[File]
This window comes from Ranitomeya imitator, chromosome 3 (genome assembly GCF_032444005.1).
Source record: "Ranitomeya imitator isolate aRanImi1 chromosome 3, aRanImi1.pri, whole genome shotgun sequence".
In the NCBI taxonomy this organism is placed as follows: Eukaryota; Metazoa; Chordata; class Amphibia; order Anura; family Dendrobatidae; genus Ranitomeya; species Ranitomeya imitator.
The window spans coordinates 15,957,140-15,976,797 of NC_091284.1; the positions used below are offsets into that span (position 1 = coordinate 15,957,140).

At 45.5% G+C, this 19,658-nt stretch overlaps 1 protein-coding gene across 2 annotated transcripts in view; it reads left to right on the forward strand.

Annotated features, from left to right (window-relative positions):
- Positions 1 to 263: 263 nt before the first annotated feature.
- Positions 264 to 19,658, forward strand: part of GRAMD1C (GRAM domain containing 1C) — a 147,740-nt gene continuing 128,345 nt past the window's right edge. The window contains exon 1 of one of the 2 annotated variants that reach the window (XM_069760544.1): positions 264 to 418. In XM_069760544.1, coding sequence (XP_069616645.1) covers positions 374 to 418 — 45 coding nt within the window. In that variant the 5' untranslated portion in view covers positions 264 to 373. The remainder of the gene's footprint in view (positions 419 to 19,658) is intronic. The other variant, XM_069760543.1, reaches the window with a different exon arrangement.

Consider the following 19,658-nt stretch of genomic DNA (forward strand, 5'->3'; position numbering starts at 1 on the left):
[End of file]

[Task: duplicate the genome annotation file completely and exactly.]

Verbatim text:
This window comes from Ranitomeya imitator, chromosome 3 (genome assembly GCF_032444005.1).
Source record: "Ranitomeya imitator isolate aRanImi1 chromosome 3, aRanImi1.pri, whole genome shotgun sequence".
In the NCBI taxonomy this organism is placed as follows: Eukaryota; Metazoa; Chordata; class Amphibia; order Anura; family Dendrobatidae; genus Ranitomeya; species Ranitomeya imitator.
The window spans coordinates 15,957,140-15,976,797 of NC_091284.1; the positions used below are offsets into that span (position 1 = coordinate 15,957,140).

At 45.5% G+C, this 19,658-nt stretch overlaps 1 protein-coding gene across 2 annotated transcripts in view; it reads left to right on the forward strand.

Annotated features, from left to right (window-relative positions):
- Positions 1 to 263: 263 nt before the first annotated feature.
- Positions 264 to 19,658, forward strand: part of GRAMD1C (GRAM domain containing 1C) — a 147,740-nt gene continuing 128,345 nt past the window's right edge. The window contains exon 1 of one of the 2 annotated variants that reach the window (XM_069760544.1): positions 264 to 418. In XM_069760544.1, coding sequence (XP_069616645.1) covers positions 374 to 418 — 45 coding nt within the window. In that variant the 5' untranslated portion in view covers positions 264 to 373. The remainder of the gene's footprint in view (positions 419 to 19,658) is intronic. The other variant, XM_069760543.1, reaches the window with a different exon arrangement.

Consider the following 19,658-nt stretch of genomic DNA (forward strand, 5'->3'; position numbering starts at 1 on the left):